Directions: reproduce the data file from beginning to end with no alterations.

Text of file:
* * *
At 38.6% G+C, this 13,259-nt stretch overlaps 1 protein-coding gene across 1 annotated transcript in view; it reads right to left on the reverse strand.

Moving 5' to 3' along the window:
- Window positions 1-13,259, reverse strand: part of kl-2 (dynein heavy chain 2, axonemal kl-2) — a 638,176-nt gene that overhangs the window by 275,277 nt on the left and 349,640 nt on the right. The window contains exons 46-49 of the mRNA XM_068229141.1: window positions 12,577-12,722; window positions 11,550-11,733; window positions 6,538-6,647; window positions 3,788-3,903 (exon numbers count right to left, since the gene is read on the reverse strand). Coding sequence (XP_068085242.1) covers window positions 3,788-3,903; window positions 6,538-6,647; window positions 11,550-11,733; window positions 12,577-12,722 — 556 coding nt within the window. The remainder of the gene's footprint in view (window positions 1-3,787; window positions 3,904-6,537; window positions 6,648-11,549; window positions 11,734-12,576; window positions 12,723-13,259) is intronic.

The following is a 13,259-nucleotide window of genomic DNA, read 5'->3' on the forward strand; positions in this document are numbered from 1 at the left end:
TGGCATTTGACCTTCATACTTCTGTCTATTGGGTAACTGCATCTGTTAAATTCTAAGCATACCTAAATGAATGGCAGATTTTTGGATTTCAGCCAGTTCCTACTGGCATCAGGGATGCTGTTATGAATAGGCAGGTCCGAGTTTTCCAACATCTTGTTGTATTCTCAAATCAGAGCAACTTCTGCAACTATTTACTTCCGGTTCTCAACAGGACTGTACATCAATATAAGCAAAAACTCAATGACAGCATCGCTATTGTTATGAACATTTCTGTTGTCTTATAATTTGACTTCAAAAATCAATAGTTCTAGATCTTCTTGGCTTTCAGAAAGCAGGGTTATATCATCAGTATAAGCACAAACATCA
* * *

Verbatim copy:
At 38.6% G+C, this 13,259-nt stretch overlaps 1 protein-coding gene across 1 annotated transcript in view; it reads right to left on the reverse strand.

Moving 5' to 3' along the window:
- Window positions 1-13,259, reverse strand: part of kl-2 (dynein heavy chain 2, axonemal kl-2) — a 638,176-nt gene that overhangs the window by 275,277 nt on the left and 349,640 nt on the right. The window contains exons 46-49 of the mRNA XM_068229141.1: window positions 12,577-12,722; window positions 11,550-11,733; window positions 6,538-6,647; window positions 3,788-3,903 (exon numbers count right to left, since the gene is read on the reverse strand). Coding sequence (XP_068085242.1) covers window positions 3,788-3,903; window positions 6,538-6,647; window positions 11,550-11,733; window positions 12,577-12,722 — 556 coding nt within the window. The remainder of the gene's footprint in view (window positions 1-3,787; window positions 3,904-6,537; window positions 6,648-11,549; window positions 11,734-12,576; window positions 12,723-13,259) is intronic.

The following is a 13,259-nucleotide window of genomic DNA, read 5'->3' on the forward strand; positions in this document are numbered from 1 at the left end:
TGGCATTTGACCTTCATACTTCTGTCTATTGGGTAACTGCATCTGTTAAATTCTAAGCATACCTAAATGAATGGCAGATTTTTGGATTTCAGCCAGTTCCTACTGGCATCAGGGATGCTGTTATGAATAGGCAGGTCCGAGTTTTCCAACATCTTGTTGTATTCTCAAATCAGAGCAACTTCTGCAACTATTTACTTCCGGTTCTCAACAGGACTGTACATCAATATAAGCAAAAACTCAATGACAGCATCGCTATTGTTATGAACATTTCTGTTGTCTTATAATTTGACTTCAAAAATCAATAGTTCTAGATCTTCTTGGCTTTCAGAAAGCAGGGTTATATCATCAGTATAAGCACAAACATCA